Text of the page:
"Sometimes you just think maybe there's going to be a rebound, and I'm going to stay outside of the net because I don't want to go there, be in that position where I'm going to have hit in the neck or elbow in the face," he said. "You think the puck is going to bounce right to your stick. Most of the time, you have to go there and fight for that puck."
The long way
Kids, if you're good enough, they'll find you.
Just ask former Rochester Institute of Technology defenseman Chris Tanev, who made his debut with the Canucks last week after ascending from the Markam Waxers of the Ontario Tier II league to the NHL in less than two years.
Tanev had 10 goals and 28 points last year in his only season at RIT before signing with the Canucks as an undrafted free agent last spring. A scout initially discovered him playing for Markham during the 2008-09 season, and Canucks player personnel director Dave Gagner followed his game at RIT.
The 21-year-old was summoned to the NHL last week from Manitoba after Andrew Alberts and Aaron Rome were sidelined with injuries. Tanev weighs only 180 pounds, but the Canucks believe he'll eventually become a top four defenseman.
"You could see the hockey sense, the poise with the puck and that he's a great skater," assistant GM Lorne Henning said. "He's got to get stronger. But he's been working on that."
Wild winger Brad Staubitz was thanking the league, not to mention the hockey gods, for allowing him to skate after he instigated a fight in the final five minutes of regulation. He was facing a one-game suspension and a $10,000 fine on Todd Richards.
The league ruled that Staubitz was coming to defend teammates Nick Schultz after tempers flared in a blowout over Edmonton. The rule is designed to dissuade coaches from sending out goon squads to even the score in lopsided losses.
"I'm just glad Todd got a break," Staubitz said. "You never want to do that to a coach. That wouldn't have been good."
Former coach Jacques Lemaire paid the $10,000 fine after Kyle Wanvig started a fight with Brooks Orpik in 2005. Wanvig served the suspension and was a healthy scratch for 10 straight games. Tough guy Derek Boogaard once wrote a $10,000 check to Lemaire as an insurance policy so Lemaire would play him in the final five minutes.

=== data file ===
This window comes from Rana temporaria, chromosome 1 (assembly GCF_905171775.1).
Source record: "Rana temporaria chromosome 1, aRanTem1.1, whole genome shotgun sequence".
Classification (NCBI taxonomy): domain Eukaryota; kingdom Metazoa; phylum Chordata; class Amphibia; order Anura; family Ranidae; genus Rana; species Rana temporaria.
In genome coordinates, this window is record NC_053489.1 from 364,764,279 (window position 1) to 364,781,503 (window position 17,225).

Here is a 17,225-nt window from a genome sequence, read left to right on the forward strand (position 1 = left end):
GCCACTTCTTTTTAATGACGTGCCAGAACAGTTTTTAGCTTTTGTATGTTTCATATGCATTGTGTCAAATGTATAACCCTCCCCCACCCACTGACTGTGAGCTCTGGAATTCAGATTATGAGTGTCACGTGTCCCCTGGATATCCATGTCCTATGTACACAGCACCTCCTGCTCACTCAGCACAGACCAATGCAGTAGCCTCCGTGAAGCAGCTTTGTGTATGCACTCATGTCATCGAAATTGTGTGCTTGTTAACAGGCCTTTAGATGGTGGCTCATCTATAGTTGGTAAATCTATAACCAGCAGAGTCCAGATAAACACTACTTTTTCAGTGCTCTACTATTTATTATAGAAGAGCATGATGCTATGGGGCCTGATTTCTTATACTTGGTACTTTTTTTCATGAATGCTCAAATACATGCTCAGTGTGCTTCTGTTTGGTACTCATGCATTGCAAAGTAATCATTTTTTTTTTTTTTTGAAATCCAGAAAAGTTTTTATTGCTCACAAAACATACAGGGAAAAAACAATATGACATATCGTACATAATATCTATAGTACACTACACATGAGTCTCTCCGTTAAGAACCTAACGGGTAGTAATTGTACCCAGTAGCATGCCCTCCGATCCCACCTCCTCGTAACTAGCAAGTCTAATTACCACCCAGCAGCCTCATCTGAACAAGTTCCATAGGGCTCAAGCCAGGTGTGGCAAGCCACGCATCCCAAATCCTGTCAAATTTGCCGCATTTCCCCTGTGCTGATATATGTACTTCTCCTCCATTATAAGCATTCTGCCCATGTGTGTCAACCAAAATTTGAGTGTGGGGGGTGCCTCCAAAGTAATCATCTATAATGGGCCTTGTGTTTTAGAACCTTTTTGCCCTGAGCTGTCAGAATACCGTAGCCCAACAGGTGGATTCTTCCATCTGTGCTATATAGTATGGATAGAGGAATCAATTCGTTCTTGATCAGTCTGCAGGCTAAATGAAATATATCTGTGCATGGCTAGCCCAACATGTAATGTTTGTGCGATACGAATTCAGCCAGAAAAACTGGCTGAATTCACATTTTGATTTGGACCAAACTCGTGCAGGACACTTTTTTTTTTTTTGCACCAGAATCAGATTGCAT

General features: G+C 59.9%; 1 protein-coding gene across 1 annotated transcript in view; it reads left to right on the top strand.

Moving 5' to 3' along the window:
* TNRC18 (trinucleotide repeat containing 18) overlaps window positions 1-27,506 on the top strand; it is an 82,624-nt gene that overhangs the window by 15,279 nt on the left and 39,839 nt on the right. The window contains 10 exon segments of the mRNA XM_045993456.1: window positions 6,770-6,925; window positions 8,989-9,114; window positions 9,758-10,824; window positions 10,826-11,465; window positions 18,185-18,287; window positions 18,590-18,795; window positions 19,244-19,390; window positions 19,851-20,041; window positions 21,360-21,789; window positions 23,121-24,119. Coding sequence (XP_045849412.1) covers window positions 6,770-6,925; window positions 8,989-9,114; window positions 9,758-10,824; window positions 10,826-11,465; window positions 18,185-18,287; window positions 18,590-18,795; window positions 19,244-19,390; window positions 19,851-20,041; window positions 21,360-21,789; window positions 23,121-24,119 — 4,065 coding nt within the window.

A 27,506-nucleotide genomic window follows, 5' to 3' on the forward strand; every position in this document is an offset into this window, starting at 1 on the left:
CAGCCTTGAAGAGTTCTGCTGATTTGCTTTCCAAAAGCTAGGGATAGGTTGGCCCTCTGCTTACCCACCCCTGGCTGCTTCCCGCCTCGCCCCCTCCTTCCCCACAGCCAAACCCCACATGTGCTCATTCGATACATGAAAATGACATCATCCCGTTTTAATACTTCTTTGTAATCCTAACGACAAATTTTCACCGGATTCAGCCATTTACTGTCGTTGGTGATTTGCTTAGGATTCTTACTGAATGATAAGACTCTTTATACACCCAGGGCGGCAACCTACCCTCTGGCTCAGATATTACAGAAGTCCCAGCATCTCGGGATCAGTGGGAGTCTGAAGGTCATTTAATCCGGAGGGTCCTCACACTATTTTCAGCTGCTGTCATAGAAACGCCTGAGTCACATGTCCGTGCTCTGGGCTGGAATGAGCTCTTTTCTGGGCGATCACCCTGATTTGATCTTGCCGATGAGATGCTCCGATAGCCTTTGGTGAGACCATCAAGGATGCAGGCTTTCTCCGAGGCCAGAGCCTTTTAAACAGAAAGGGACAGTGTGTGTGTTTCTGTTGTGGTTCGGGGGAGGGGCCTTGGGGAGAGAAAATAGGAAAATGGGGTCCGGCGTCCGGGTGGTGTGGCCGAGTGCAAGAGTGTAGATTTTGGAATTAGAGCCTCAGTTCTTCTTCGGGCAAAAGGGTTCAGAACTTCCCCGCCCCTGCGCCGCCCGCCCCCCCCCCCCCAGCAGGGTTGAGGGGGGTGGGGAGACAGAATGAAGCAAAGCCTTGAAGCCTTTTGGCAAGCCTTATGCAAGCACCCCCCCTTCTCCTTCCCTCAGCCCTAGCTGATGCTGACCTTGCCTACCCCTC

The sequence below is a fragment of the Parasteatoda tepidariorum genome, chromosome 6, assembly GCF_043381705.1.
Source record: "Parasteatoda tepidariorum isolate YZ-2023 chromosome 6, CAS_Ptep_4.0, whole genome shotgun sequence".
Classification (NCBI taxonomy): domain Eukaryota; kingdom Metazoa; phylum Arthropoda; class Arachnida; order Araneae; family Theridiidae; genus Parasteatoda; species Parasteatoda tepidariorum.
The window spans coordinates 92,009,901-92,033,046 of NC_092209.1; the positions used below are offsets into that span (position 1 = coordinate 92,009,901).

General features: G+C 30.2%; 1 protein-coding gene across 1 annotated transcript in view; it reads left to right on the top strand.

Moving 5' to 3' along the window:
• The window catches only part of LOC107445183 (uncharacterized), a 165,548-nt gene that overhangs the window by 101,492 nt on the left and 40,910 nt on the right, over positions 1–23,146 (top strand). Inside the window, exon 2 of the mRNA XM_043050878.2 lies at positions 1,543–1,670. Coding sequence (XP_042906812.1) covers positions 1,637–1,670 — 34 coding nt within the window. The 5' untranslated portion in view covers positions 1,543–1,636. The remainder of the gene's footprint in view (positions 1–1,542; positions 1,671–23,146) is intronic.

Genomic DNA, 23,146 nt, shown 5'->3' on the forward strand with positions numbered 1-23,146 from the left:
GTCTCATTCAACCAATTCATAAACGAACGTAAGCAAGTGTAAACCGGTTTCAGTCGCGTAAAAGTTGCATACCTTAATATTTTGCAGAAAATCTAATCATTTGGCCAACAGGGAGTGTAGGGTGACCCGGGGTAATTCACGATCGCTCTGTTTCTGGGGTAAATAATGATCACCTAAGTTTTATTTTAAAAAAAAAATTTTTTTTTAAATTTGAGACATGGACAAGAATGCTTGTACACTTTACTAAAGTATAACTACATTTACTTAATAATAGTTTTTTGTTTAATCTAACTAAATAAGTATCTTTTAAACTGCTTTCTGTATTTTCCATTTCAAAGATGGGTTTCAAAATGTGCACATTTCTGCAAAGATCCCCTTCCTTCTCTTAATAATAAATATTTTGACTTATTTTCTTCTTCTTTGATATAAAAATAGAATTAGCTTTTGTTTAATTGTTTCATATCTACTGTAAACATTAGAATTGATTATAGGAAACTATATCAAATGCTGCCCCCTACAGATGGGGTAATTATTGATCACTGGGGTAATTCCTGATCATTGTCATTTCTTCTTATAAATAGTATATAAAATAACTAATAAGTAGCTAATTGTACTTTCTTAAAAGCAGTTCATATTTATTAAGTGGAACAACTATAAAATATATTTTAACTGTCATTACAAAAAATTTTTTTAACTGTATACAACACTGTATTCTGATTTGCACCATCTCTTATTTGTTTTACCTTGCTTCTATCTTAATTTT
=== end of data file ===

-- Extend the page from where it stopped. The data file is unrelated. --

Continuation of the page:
Canucks fourth-liner Tanner Glass, who earned a degree in history from Dartmouth, on whether he shows off his Ivy League education in scrums: "No, I dumb it down."
Around the boards
*Blue Jackets defenseman Jan Hejda landed in the press box last week after posting a minus-9 rating in nine games. It could be time for a change in scenery for Hejda, who was plus-43 in his first two seasons with Columbus and minus-26 in his last two. GM Scott Howson has worked the phones, but he's not sure whether to buy or sell.
*Penguins star Sidney Crosby apparently was angry with reports out of Toronto that suggested he wouldn't play in the All-Star Game in protest over the types of head shots that caused his concussion. "That's not even close," Crosby told reporters. "I'll be there if I can be there." Crosby hasn't played since Jan. 5 but felt better last week.
*The Devils wasted little time crediting coach Jacques Lemaire after they won three times in four games. Lemaire replaced rookie boss John MacLean, who was fired after a terrible start. "I think Jacques has changed our situation, changed our mentality," veteran Jason Arnott said. "He simplified things. When we do it right, we win."
*Look for the Oilers to be among the teams playing in Europe to open next season, most likely in Stockholm. Their following in Sweden goes back to Wayne Gretzky's days in Edmonton. More fans jumped on the bandwagon -- there is one? -- this year with rookies Magnus Paajarvi and Linus Omark starting their NHL careers.
*The Kings continued their tumble with three straight losses, giving them five defeats in six games and 10 in 12. Last week, they promoted Andrei Loktionov from the East Coast league and tossed him on their top line. "It's not the 'Woe is me'; it's battle through," forward Justin Williams said. "Work harder."
*Penguins goalie Marc-Andre Fleury turned around a miserable 1-6 start with a 20-5-1 record, a 1.97 goals-against average and .933 save percentage in his next 26 starts. He has allowed two goals or less in 20 times in 28 games over that stretch. It doesn't hide the fact that former Cup hero Maxime Talbot hadn't scored in 22 straight games.